While families, parents, and children across the U.S. are trying to soak up their remaining few weeks or days of summer, grocery stores are quickly preparing for the next season. Not only are the aisles beginning to fill up with back to school supplies, but orange and black, over-sized candy bags are also beginning to reemerge. Furthermore, as pop-up Halloween stores start to reappear in our local shopping centers over the next couple of weeks, kids will begin to plan what Disney princess, monster, pop-star, or famous athlete they will impersonate this October 31st.
Currently, you may be far from ready to think about picking up a giant candy supply for your neighborhood trick-or-treaters or designing the perfect costume for your child or grandchild. But it is never too early to consider what actions you can take to help contribute to a safe Halloween.
In a recent study , Dr. John A. Staples and his colleagues analyzed four decades (1975-2016) of data from the National Highway Traffic Safety Administration’s Fatality Analysis Reporting System (1). In their nation-wide analysis, these researchers discovered an association between pedestrian fatalities and Halloween. More specifically, their results indicate that the average Halloween resulted in four additional pedestrian deaths, a 43% increase in pedestrian fatalities on Halloween. Furthermore, their findings suggest that children between the ages of four to eight years experience the greatest increased risk, as there was a demonstrated 10-fold increase in pedestrian fatality risk among this age group on Halloween (1).
These findings are not to suggest that we should ban or boycott Halloween, but are to highlight gaps in traffic safety (1). Particularly, it is important to bring the community’s attention to these issues and offer a variety of steps and actions we can take to help prevent Halloween pedestrian accidents.
Pedestrian injury and fatality often reveal deficiencies in the design of neighborhoods or lack of traffic control. Narrow streets, lack of sidewalks, dangerous crossing sections, and excessive speeding can contribute to pedestrian injury and fatality on Halloween and throughout the year (1,2).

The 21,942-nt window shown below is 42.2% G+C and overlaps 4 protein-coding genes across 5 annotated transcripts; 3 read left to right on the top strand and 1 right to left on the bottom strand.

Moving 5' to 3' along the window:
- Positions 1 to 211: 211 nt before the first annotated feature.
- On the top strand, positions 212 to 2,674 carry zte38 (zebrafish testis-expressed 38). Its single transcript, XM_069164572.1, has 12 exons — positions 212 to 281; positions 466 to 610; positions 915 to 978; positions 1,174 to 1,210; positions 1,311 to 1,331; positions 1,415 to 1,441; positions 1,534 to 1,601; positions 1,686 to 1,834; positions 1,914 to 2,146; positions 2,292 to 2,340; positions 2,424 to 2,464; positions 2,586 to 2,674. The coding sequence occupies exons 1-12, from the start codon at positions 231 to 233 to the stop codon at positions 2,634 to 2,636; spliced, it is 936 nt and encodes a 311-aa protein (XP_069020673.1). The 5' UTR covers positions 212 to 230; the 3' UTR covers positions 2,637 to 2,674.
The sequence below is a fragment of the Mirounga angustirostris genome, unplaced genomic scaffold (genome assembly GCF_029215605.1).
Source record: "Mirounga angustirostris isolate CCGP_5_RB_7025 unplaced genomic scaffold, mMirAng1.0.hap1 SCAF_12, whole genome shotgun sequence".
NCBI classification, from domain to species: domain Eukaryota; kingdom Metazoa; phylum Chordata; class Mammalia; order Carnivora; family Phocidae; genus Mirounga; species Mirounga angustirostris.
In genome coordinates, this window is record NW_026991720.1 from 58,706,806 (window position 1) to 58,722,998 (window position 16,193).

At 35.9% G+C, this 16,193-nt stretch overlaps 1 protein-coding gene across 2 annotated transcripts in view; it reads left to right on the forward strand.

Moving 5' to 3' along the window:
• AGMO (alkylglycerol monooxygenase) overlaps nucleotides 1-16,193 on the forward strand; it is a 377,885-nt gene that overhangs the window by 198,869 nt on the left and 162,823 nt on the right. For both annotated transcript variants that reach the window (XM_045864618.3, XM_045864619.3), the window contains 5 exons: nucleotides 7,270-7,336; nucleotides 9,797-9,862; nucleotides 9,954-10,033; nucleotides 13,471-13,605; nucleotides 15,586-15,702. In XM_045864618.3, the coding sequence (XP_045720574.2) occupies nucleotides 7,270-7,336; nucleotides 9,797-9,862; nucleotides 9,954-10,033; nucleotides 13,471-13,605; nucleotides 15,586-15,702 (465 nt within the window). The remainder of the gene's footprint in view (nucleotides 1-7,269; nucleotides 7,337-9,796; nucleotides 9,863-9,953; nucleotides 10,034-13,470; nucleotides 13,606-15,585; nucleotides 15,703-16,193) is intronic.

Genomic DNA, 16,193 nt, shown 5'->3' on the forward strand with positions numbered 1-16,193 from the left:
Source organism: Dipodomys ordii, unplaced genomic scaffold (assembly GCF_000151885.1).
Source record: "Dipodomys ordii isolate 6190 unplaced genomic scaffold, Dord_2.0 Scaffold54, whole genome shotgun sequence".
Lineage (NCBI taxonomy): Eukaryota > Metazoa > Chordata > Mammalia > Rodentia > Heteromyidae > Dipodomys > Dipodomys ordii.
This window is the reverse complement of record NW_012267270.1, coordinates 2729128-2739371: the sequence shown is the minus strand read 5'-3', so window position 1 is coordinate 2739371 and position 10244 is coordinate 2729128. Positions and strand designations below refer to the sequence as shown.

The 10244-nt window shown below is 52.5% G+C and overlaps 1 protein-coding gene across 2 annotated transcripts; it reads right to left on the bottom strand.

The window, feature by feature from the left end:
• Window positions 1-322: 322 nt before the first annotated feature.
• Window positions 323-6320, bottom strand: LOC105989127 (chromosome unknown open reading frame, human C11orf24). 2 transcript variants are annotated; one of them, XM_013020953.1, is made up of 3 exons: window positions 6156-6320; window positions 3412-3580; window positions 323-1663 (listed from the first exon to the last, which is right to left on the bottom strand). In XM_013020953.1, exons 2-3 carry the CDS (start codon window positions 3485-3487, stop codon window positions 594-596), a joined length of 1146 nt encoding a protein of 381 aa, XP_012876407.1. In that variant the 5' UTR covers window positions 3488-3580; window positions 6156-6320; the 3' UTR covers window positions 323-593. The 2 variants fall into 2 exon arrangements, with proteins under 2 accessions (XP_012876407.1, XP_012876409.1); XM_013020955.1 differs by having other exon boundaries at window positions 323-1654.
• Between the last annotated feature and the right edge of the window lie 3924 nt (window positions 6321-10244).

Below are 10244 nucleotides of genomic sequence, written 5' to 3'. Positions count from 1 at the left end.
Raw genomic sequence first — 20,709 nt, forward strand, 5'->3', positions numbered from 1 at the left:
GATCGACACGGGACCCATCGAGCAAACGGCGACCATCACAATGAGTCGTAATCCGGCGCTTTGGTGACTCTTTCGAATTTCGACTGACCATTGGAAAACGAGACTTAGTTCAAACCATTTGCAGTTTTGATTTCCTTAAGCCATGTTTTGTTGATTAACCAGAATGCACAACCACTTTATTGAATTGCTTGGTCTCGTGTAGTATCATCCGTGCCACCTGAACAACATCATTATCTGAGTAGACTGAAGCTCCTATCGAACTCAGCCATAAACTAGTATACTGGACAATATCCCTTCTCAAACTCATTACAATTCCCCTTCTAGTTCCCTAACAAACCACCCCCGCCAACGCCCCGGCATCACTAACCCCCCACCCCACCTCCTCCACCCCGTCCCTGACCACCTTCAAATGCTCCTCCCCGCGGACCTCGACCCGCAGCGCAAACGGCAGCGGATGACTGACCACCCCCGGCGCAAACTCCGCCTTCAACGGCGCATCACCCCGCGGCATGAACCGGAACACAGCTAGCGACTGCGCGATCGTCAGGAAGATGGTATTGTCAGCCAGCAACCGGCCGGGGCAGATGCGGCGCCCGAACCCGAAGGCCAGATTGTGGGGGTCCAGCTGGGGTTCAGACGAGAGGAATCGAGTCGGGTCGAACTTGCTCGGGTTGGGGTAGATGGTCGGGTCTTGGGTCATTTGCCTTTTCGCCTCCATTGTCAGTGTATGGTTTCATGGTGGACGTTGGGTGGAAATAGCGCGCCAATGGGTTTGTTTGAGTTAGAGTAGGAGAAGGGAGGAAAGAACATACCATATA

In order to help decrease pedestrian injury and fatality, as a community member, you can engage with your local officials, police departments, and other community organizations to promote initiatives or policies that limit street parking, add reflective patches on the road, adjust and monitor speed limits in residential neighborhoods, and incorporate future designs for sidewalks and wider streets. These changes, along with many others, could increase visibility and lead to traffic calming that may help eliminate pedestrian injury and fatality throughout the year (1).
However, these types of action and change may take time. There are many other steps and precautions that you can practice during this upcoming Halloween to promote a festive, fun, and, most importantly, a safe night.
If you are planning on taking the streets by foot this Halloween, some safe practices that you can utilize are (2,3):
· Supervising children and walking with them as they go door-to-door.
· Staying on the sidewalks and avoiding walking on the streets.
· Crossing at traffic signals and designated pedestrian intersections.
· Making yourself and your trick-or-treaters visible by incorporating reflectors onto clothing or carrying flashlights or glows sticks.
· Refraining from drinking and walking.
For those who are driving on Halloween, especially during the evening trick-or-treating festivities, you can help promote a safe Halloween by (2,3):
· Avoiding distractions, such as texting.
· Reporting impaired drivers to the police and refraining from drinking and driving.
· Driving slowly, especially in residential neighborhoods, and being prepared for pedestrians to cross in the middle of the street.
Hopefully, these tips will help you and your community foster a safe and Happy Halloween!
Staples JA, Yip C, Redelmeier DA (2019). Pedestrian fatalities associated with Halloween in the United States. JAMA Pediatr,173(1):101-103. doi:10.1001/jamapediatrics.2018.4052M. Stevenson, D. Sleet, R. Ferguson (2015). Preventing child pedestrian injury: a guide for practitioners. Am. J. Lifestyle Med., 9 pp. 442-450 Halloween Safety | AAA Exchange. (2015). Aaa.Com, exchange.aaa.com/safety/child-safety/halloween-safety/#.XUr9XZNKgyk. Accessed 7 Aug. 2019.Halloween is 'Deadliest Day' Of The Year For Child Pedestrian Fatalities. (2012). PR Newswire, p. PR Newswire, Oct 23, 2012.